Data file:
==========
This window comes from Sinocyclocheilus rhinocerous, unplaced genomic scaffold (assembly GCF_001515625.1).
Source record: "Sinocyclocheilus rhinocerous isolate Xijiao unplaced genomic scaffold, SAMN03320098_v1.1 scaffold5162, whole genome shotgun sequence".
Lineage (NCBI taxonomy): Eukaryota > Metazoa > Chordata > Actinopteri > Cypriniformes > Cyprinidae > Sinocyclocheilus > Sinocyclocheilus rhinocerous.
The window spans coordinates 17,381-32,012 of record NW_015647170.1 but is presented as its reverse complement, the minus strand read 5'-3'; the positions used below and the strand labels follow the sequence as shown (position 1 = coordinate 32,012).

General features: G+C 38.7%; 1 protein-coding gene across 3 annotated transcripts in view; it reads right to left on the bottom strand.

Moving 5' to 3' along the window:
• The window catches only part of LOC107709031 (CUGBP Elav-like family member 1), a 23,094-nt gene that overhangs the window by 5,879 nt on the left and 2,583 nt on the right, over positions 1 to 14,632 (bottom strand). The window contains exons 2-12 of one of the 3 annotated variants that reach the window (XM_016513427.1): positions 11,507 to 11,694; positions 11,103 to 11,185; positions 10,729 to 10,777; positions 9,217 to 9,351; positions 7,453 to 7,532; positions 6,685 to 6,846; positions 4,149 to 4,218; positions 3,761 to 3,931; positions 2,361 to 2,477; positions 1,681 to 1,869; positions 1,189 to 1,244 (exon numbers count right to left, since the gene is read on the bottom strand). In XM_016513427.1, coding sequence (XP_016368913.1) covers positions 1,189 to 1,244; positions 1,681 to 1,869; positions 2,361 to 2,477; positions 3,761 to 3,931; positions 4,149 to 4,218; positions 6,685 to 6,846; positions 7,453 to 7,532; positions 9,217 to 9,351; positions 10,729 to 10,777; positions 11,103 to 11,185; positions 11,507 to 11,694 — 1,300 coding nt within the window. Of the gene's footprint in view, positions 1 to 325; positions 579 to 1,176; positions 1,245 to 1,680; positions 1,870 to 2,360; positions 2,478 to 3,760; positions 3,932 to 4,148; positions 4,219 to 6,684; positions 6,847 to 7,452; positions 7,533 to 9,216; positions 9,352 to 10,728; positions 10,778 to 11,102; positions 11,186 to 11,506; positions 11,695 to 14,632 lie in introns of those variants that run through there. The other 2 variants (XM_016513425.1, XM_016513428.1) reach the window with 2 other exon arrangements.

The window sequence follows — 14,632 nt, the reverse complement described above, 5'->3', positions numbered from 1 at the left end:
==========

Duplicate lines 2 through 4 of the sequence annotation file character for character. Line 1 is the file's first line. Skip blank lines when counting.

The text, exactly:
Source record: "Sinocyclocheilus rhinocerous isolate Xijiao unplaced genomic scaffold, SAMN03320098_v1.1 scaffold5162, whole genome shotgun sequence".
Lineage (NCBI taxonomy): Eukaryota > Metazoa > Chordata > Actinopteri > Cypriniformes > Cyprinidae > Sinocyclocheilus > Sinocyclocheilus rhinocerous.
The window spans coordinates 17,381-32,012 of record NW_015647170.1 but is presented as its reverse complement, the minus strand read 5'-3'; the positions used below and the strand labels follow the sequence as shown (position 1 = coordinate 32,012).